How different are the actual behaviors of Americans who live out their concerns for the environment all the time from the rest of the public? When it comes to the list of potential activities covered in the Pew Research Center questionnaire, the answer is “not very.” Yes, those who describe themselves as always trying to protect the environment are a bit more likely do things such as bring their own reusable shopping bags to the grocery store in order to help the environment, but most do so only sometimes, at best. They are more likely to buy a cleaning product because its ingredients would be better for the environment, but again, most do so no more than sometimes. They are a bit more likely to have worked at a park cleanup day (23% vs. 11% of other adults) but no more likely to have cared for plantings in a public space. And they are no more likely than other Americans to reduce and reuse at home by composting, having a rain barrel or growing their own vegetables. Nor are environmentally conscious Americans more likely than other people to have spent hobby and leisure time hiking, camping, hunting or fishing in the past year.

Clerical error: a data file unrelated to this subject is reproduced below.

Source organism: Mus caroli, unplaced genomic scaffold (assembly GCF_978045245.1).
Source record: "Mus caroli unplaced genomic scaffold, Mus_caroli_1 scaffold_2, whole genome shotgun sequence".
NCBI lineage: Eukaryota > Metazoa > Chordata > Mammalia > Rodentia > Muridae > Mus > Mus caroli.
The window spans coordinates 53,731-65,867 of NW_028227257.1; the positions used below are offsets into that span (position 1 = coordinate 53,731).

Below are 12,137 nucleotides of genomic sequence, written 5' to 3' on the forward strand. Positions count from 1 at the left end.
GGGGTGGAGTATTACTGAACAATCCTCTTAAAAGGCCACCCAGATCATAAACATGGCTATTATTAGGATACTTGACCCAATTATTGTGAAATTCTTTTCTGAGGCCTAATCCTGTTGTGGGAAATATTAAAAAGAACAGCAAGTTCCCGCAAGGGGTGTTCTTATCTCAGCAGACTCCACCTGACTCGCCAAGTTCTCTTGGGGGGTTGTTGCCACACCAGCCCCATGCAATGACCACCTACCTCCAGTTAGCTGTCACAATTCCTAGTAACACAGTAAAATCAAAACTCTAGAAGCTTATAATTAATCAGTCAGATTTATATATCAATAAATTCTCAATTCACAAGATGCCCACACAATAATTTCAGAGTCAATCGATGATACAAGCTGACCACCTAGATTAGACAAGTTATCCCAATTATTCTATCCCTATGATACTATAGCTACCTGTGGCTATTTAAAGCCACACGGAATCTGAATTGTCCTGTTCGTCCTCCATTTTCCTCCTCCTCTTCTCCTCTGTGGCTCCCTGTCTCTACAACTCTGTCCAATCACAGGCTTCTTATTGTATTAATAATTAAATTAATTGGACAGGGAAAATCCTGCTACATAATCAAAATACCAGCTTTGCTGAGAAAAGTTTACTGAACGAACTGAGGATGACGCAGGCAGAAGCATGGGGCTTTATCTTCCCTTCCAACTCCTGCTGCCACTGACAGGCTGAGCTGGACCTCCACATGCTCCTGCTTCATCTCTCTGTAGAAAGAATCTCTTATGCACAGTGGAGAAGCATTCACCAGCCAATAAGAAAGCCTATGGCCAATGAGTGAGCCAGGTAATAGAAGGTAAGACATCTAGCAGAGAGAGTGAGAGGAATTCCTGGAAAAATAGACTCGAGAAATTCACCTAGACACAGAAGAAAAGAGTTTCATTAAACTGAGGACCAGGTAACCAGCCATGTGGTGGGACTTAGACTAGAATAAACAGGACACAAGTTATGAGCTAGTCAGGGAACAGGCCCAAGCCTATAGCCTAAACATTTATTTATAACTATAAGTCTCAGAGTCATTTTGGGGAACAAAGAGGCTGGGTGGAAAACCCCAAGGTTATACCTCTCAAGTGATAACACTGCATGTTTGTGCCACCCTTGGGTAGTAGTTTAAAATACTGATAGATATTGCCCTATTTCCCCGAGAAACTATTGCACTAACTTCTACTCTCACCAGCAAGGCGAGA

There is one way in which environmentally conscious Americans stand out attitudinally, however. They are much more likely to be bothered when other people waste energy by leaving lights on or not recycling properly.
A majority of Americans who are focused on living in ways that protect the environment say it bothers them “a lot” when they see other people leave lights and electronic devices on (62%), or throw away things that could be recycled (61%). And, sizeable minorities of environmentally conscious Americans are bothered a lot by people incorrectly putting trash in recycling bins (42%) or people driving places that are close enough to walk (34%). The least irksome behavior is drinking from a disposable water bottle; 23% of environmentally conscious Americans say this bothers them a lot, compared with 12% among those who are less focused on everyday environmentalism.